This well targeted ad succeeds at evoking positive response among Females, SES AB and young (which are the presumed target markets). It combines high emotional response with relatively high ‘rational’ ratings, the only concerning issue being that emotion takes a while to build, thus increasing the risk of channel switching

There is a marked spike in Surprise when the offer is introduced, and the combination of Surprise & Happiness at this stage indicates the offer evokes “Delight”. There are some negatives towards the end, but in context of Happiness being maintained, this likely indicates engagement and memorability

Indo Tel 6

Furthermore, there is a peak in Apprehension/Fear during branding, which may show some nervousness about the brand itself, indicating a need for brand research to determine what is driving this.

Indosat – the Emotional Profile

We see low levels of emotive response with no clear pattern and quite high negatives. (Rational responses to traditional MR questions on interest etc were also lower than others.) These erratic response patterns are associated with rapid change of scenes and messages.

The male MC and the drummer seem to particularly annoy women and although Males and SES C show more positive response, it is still not high relative to other ads tested in the market.

Indo Tel 7

Low positive and high negative response during both branding and main message sequences, raise concerns that this ad could negatively impact brand equity.

Overall then, ‘shouting out’ benefits, and getting them out up-front and early, while superficially useful tactics in the crowded media environment of Indonesian Television, may actually be counter-productive.  Subtler approaches to emotional marketing may ultimately pay bigger dividends.

In our next blog we’ll move to India and a food category – but for now if you would like any more information please contact Alastair Gordon or David McCallum. Or visit the Asia Emotion website http://www.asiaemotion.com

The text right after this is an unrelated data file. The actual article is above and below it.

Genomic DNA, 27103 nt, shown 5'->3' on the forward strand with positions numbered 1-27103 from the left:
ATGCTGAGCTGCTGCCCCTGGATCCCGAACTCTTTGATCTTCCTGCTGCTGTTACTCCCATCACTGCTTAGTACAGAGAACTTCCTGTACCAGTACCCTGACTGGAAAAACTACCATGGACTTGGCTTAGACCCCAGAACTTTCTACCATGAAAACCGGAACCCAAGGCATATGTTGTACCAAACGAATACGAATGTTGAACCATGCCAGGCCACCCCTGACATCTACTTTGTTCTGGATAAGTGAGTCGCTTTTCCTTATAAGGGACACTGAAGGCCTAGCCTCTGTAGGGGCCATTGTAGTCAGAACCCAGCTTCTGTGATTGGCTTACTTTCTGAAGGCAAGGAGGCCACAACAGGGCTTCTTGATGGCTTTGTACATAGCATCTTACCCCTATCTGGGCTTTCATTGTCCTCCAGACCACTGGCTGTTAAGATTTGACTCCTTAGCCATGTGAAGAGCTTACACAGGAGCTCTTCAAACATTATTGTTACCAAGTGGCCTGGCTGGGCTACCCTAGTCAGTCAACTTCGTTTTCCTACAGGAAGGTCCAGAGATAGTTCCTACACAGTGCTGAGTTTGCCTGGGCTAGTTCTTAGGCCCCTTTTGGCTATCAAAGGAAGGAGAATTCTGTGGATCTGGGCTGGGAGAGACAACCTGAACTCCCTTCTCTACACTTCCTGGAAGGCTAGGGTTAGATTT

Soft Drinks, Soft Sell – Emotional Engagement & the Chinese Consumer

July 2, 2013

Over the next few months we’ll be blogging a special series revealing the findings from AsiaEmotion, a pan-Asia study on everyday advertising in the region’s key markets. AsiaEmotion recorded emotional response to ads directly and scientifically using nViso’s breakthrough 3D Facial Imaging technology and so is about how people actually felt as they watched, not what they said they felt after the event.
The study, completed earlier this year with leading Asian research agency Cimigo, covered 150 typical consumers in each of China, India, Vietnam, Hong Kong, & Indonesia across 75 recent and typical day-to-day commercials in high ad spend categories covering: Noodles, Shampoo, Telecom, Beer, CSD, Growing Up/Health Food Milks. The key regional takeouts can be found at 9 Essentials for Advertising in Asia on the AsiaEmotion website.
Today we’ll compare a couple of soft drink ads from China, promoting iconic brands Coke and Sprite. Click the links to view the ads and some top line analysis – Coca-Cola and Sprite. Read the rest of this entry »


Men & Women Watching Ads – Different Markets or Different Species?

June 22, 2012

The more I look at the patterns of response to advertising revealed by facial imaging the more I’m convinced that the old “Men are from Mars, Women from Venus” chestnut has validity. (Facial Imaging is the direct measurement of emotion via webcams – see www.nviso.ch if you want to know how it works).  In essence major contrasts in reaction are the norm in the ads we’ve studied and this seems to hold across cultures and is not confined to the obvious categories like cars or alcohol. Yes, MR studies have often noted gender differences, but I’m not referring merely to broad reaction to the ad but the fact that the level, pattern and type of emotional reaction to specific elements of the commercial can differ wildly.

Women (pink line) React To An Ad With Lots of Baby Shots. OK for a while, but get it wrong and you lose them.